By Ellen Wulfhorst NEW YORK, June 14 (Thomson Reuters Foundation) - A town in eastern Texas has declared itself a "sanctuary city for the unborn", aiming to fend off any demand for abortion services from women in nearby states, officials said.
The all-male Waskom City Council unanimously approved this week a resolution declaring that a 1973 U.S. Supreme Court ruling protecting women's right to abortion was "null and void" in the town of about 2,000 people. The council's resolution or ordinance was designed to protect Waskom from having an abortion clinic locate there, said a local anti-abortion leader. It currently does not have a clinic providing abortion services.
Nine U.S. states recently passed strict regulations on abortion access, including nearby Louisiana and Mississippi, where lawmakers have voted to ban abortion after a fetal heartbeat is detected. The multi-state actions are seen as part of an effort to have the nation's high court reconsider its 1973 Roe v. Wade holding that a woman has a constitutional right to abortion.
"We decided to take things into our own hands," said Mark Lee Dickson, head of Right to Life of East Texas, on local television from Waskom. "We have got to do something to protect our cites and to protect the unborn child."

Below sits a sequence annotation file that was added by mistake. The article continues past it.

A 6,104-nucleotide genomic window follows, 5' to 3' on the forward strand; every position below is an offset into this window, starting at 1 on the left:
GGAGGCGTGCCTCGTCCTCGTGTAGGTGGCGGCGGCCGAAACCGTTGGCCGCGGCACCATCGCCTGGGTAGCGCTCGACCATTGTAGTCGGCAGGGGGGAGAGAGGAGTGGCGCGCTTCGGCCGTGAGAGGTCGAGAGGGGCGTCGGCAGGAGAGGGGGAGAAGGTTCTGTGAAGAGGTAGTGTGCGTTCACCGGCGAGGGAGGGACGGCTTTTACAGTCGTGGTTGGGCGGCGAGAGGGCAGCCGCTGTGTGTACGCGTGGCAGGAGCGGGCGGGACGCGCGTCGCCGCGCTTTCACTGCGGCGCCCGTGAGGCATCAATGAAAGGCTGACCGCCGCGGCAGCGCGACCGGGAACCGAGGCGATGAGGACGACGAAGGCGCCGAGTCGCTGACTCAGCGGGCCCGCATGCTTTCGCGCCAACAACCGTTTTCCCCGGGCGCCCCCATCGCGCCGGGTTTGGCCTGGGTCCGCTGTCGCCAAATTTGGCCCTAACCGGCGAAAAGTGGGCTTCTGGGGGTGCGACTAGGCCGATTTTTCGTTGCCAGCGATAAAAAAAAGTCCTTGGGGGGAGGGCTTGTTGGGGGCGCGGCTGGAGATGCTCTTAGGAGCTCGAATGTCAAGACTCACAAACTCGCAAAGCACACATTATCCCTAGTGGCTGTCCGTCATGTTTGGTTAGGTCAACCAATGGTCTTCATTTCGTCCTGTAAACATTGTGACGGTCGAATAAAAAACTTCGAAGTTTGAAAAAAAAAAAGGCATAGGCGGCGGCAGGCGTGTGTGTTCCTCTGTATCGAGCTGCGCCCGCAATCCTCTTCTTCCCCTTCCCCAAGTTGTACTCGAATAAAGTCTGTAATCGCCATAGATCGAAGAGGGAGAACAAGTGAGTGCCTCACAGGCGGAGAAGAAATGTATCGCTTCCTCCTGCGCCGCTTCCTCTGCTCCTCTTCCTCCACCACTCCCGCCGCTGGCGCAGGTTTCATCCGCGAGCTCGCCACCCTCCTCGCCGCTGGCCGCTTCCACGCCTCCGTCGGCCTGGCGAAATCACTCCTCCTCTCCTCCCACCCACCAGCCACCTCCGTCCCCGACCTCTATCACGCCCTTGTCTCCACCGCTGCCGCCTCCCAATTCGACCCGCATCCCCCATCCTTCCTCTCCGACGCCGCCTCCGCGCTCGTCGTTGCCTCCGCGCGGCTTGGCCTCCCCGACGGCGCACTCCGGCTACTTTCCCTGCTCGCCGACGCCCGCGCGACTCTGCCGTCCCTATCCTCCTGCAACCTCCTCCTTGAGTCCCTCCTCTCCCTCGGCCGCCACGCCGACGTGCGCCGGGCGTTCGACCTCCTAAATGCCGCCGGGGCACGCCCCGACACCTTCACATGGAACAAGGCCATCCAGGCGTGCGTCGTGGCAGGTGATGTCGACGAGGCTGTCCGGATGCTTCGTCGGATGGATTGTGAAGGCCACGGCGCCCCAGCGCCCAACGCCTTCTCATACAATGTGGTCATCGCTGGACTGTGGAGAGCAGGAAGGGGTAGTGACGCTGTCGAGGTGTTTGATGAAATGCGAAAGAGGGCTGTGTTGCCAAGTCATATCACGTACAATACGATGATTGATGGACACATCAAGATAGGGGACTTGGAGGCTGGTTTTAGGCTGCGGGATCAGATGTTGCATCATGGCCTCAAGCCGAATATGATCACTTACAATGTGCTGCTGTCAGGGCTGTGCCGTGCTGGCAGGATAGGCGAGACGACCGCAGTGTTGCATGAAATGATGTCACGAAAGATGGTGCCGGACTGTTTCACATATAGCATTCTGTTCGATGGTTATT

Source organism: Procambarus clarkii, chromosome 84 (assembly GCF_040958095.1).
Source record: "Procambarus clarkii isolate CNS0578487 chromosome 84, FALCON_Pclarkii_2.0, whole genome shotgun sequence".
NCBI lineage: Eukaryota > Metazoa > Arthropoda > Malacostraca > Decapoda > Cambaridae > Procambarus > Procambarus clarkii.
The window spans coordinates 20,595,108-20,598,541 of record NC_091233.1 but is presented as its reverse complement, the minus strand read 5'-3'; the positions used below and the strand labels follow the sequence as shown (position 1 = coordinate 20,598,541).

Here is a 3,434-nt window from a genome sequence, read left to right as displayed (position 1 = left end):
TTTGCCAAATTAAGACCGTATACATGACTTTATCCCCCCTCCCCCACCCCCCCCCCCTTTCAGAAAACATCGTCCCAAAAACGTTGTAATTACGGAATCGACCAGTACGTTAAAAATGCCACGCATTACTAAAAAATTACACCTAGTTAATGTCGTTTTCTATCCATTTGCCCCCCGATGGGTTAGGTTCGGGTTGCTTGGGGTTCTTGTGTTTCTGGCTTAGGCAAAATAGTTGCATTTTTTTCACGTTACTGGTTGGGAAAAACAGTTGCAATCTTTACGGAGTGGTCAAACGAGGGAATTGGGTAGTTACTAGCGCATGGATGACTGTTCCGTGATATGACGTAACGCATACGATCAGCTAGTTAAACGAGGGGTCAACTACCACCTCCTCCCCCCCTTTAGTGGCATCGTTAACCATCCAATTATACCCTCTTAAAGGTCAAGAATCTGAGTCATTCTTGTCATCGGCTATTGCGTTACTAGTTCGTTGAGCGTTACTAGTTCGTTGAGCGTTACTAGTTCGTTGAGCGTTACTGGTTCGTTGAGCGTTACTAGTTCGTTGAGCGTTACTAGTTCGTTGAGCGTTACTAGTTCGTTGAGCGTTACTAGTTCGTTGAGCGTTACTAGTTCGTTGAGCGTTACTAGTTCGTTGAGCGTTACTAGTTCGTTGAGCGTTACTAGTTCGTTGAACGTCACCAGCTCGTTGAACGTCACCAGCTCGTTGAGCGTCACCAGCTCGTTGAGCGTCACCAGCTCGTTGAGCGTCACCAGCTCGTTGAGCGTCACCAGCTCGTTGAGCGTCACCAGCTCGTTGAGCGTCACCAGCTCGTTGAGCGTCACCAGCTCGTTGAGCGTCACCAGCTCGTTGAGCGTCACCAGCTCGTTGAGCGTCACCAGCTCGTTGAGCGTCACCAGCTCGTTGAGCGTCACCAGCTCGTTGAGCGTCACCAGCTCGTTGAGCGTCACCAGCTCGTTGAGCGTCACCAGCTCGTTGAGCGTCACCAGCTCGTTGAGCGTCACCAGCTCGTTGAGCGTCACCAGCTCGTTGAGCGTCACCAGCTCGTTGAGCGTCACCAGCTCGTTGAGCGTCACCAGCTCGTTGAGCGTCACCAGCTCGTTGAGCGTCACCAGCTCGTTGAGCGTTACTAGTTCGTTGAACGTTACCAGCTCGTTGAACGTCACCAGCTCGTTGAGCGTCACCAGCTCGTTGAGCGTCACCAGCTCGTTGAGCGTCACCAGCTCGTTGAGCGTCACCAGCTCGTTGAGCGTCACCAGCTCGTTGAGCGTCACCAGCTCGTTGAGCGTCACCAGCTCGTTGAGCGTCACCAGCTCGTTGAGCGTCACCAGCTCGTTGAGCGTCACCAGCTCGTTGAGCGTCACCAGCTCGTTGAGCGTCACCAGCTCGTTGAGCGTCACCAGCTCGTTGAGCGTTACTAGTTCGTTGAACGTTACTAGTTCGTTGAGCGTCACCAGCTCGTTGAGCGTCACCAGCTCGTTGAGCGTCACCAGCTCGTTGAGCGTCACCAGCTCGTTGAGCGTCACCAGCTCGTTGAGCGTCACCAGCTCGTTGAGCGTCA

Waskom, just west of the Louisiana border, is the first town in Texas to pass such an ordinance, according to local media. It was not immediately clear if other U.S. municipalities have done so. Waskom's mayor and city attorney warned the council ahead of its vote that the ordinance would be unconstitutional and would face a costly legal challenge.
The Waskom ordinance is "a dangerous attempt" to undermine Roe v. Wade, said Aimee Arrambide, executive director of NARAL Pro-Choice Texas, a reproductive rights group. "We will not be intimidated. At a time when the fundamental freedoms under Roe are under attack, we recommit ourselves to expanding and protecting these rights for all Texans," she said in a statement. "We want Texans to know that abortion remains legal in all 50 states."
(This story has not been edited by Devdiscourse staff and is auto-generated from a syndicated feed.)